Joe Hall referred to the survey findings that concluded the town’s maximum levels in the higher grades would be the more equitable to reduce.

“The problem is in the end wage where you become above the competition in the area especially in those jobs,” he said.

Councilman Doug Cymek said that he would like to see the council not impact anyone who is making under $50,000.

Dare moved the council’s attention to Scenario D.

“It uniformly decreases the starting pay and the maximum pay from grade one up to 22,” he said. “The lower grades…have a small effect and then the higher salaries have more of a full effect of the 8-percent decrease.”

Dare explained that this scenario mirrors what the council has learned over the last year and half — that the town’s starting salaries are close to what it is on the Eastern Shore for the lower paying jobs.

“Nobody gets hurt. You’re adjusting yourself to what the market is here in the Eastern Shore,” he said.

Dare did point out that Scenario D would decrease returning summer employees.

Referring to the Ocean City Beach Patrol, he said, “Somebody who tested last August and was told what the existing pay scale is they would get 34 cents less.”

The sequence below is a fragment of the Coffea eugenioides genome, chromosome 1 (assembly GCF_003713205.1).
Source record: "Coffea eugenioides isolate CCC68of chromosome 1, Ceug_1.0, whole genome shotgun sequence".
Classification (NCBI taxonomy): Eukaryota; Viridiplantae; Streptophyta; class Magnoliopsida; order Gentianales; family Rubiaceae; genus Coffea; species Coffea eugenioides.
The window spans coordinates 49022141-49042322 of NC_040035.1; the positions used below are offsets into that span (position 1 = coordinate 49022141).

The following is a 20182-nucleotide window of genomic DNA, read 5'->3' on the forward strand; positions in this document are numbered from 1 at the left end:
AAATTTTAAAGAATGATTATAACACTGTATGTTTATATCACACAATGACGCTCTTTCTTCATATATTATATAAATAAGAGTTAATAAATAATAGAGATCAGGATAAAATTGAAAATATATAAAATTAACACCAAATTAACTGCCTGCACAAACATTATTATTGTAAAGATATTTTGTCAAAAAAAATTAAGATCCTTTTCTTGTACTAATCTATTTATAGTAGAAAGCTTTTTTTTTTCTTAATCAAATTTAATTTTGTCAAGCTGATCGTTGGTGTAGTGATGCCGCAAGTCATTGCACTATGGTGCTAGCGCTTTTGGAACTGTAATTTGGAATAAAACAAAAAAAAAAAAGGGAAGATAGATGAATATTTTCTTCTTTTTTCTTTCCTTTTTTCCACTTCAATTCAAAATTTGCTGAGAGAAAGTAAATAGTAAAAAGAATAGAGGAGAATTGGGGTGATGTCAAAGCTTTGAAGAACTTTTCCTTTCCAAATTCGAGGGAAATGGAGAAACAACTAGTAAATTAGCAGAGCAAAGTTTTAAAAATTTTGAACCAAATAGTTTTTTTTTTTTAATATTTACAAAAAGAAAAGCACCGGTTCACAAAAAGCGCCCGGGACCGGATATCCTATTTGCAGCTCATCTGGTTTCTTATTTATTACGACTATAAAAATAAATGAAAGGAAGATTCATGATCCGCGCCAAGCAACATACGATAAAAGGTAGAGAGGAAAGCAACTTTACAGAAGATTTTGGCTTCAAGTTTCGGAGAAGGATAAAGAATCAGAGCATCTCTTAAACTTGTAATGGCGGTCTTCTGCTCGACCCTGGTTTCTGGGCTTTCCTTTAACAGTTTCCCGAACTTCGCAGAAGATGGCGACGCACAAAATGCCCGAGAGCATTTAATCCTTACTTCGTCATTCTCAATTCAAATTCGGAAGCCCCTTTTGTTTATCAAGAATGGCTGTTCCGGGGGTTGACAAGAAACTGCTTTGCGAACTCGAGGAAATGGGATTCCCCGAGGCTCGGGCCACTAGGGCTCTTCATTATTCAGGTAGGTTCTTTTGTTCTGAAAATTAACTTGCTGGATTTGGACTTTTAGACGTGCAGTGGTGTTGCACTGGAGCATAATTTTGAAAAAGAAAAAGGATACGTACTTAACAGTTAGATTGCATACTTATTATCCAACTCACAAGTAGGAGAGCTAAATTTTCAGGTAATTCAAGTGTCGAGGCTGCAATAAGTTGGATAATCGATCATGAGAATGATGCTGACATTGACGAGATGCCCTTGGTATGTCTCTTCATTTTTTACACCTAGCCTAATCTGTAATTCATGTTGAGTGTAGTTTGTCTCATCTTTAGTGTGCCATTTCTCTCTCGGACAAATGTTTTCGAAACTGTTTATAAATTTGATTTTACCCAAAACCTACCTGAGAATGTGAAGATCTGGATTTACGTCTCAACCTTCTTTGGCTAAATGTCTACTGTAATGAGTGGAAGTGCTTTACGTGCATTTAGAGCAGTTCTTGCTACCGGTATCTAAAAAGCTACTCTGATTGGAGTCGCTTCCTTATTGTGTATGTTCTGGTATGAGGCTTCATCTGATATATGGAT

Dare said that rate is still comparable to what other beach patrols in competitive areas pay.

Councilwoman Mary Knight favored Scenario D.

“I don’t want to take 2 percent away from the lower guys,” she said. “I think that someone who has worked a long time deserves to make almost $50,000.”

Dare pointed out that Scenario D does decrease the maximum salary current employees could earn.

“The current employees are not expecting their cap to be lowered,” Councilwoman Margaret Pillas said.

Council President Jim Hall said that the initial proposed ordinance was for new hires only.
“I promised the present employees I would not mess with their pay,” he said.

Dare suggested Scenario D with two maximum columns. One column would keep current employees maximum salaries the same and the second would decrease maximum salaries for new hires.

Cymek asserted that the pay grade for public safety employees needs to remain competitive with the surrounding areas.

“We’re talking about general employees and part-time seasonal employees,” Dare said. “This has nothing to do with full-time police officers and full-time firefighter and paramedics. They have a contract, until you negotiate something different.”

Councilman Brent Ashley set a motion to except Scenario D for general employees with two different maximums.

“That leaves present employees untouched,” Jim Hall said.

Before the council voted, Meehan asked the council to tentatively agree to the motion because changes are going to be made in health benefits and other costs associates town employees.

“Let’s say we go to a different type of retirement and we will require the employees to pay 9 percent rather than 4 percent,” he said. “Well then that’s an additional 4 percent that he is not taking home.”

Jim Hall said that the council will move to pass the motion in “theory”.

“This is just one piece to the pie,” he said.

The council voted unanimously to accept the motion.

“I think that is the way to come to an end,” Meehan said. “That we know what the end is.”